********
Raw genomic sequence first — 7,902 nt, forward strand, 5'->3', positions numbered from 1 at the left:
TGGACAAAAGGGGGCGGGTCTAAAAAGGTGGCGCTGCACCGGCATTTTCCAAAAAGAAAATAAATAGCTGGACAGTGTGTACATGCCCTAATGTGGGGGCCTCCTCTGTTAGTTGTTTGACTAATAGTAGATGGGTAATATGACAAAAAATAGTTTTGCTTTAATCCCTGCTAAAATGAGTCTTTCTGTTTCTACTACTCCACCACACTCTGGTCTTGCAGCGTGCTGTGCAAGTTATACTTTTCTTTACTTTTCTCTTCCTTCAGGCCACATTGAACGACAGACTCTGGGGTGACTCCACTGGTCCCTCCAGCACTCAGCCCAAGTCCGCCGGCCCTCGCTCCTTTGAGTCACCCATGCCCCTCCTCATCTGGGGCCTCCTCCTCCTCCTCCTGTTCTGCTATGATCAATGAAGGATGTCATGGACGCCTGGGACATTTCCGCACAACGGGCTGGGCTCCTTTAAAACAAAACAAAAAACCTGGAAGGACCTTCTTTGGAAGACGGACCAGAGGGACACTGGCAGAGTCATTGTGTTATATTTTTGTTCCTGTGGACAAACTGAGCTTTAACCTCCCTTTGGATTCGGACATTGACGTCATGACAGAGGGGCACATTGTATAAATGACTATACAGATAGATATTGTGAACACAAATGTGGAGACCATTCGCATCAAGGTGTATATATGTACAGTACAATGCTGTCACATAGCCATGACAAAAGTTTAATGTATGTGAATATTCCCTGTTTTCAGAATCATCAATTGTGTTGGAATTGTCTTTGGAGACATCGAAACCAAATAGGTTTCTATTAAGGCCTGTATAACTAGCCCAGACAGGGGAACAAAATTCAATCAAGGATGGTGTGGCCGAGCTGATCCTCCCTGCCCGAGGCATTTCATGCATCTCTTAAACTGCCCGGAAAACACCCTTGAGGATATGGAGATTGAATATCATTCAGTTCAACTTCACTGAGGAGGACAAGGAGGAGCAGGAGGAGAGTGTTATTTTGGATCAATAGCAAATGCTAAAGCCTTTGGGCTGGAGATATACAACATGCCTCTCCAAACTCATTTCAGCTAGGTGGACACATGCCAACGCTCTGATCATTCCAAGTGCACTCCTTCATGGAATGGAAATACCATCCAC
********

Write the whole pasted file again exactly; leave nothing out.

Raw genomic sequence first — 7,902 nt, forward strand, 5'->3', positions numbered from 1 at the left:
TGGACAAAAGGGGGCGGGTCTAAAAAGGTGGCGCTGCACCGGCATTTTCCAAAAAGAAAATAAATAGCTGGACAGTGTGTACATGCCCTAATGTGGGGGCCTCCTCTGTTAGTTGTTTGACTAATAGTAGATGGGTAATATGACAAAAAATAGTTTTGCTTTAATCCCTGCTAAAATGAGTCTTTCTGTTTCTACTACTCCACCACACTCTGGTCTTGCAGCGTGCTGTGCAAGTTATACTTTTCTTTACTTTTCTCTTCCTTCAGGCCACATTGAACGACAGACTCTGGGGTGACTCCACTGGTCCCTCCAGCACTCAGCCCAAGTCCGCCGGCCCTCGCTCCTTTGAGTCACCCATGCCCCTCCTCATCTGGGGCCTCCTCCTCCTCCTCCTGTTCTGCTATGATCAATGAAGGATGTCATGGACGCCTGGGACATTTCCGCACAACGGGCTGGGCTCCTTTAAAACAAAACAAAAAACCTGGAAGGACCTTCTTTGGAAGACGGACCAGAGGGACACTGGCAGAGTCATTGTGTTATATTTTTGTTCCTGTGGACAAACTGAGCTTTAACCTCCCTTTGGATTCGGACATTGACGTCATGACAGAGGGGCACATTGTATAAATGACTATACAGATAGATATTGTGAACACAAATGTGGAGACCATTCGCATCAAGGTGTATATATGTACAGTACAATGCTGTCACATAGCCATGACAAAAGTTTAATGTATGTGAATATTCCCTGTTTTCAGAATCATCAATTGTGTTGGAATTGTCTTTGGAGACATCGAAACCAAATAGGTTTCTATTAAGGCCTGTATAACTAGCCCAGACAGGGGAACAAAATTCAATCAAGGATGGTGTGGCCGAGCTGATCCTCCCTGCCCGAGGCATTTCATGCATCTCTTAAACTGCCCGGAAAACACCCTTGAGGATATGGAGATTGAATATCATTCAGTTCAACTTCACTGAGGAGGACAAGGAGGAGCAGGAGGAGAGTGTTATTTTGGATCAATAGCAAATGCTAAAGCCTTTGGGCTGGAGATATACAACATGCCTCTCCAAACTCATTTCAGCTAGGTGGACACATGCCAACGCTCTGATCATTCCAAGTGCACTCCTTCATGGAATGGAAATACCATCCAC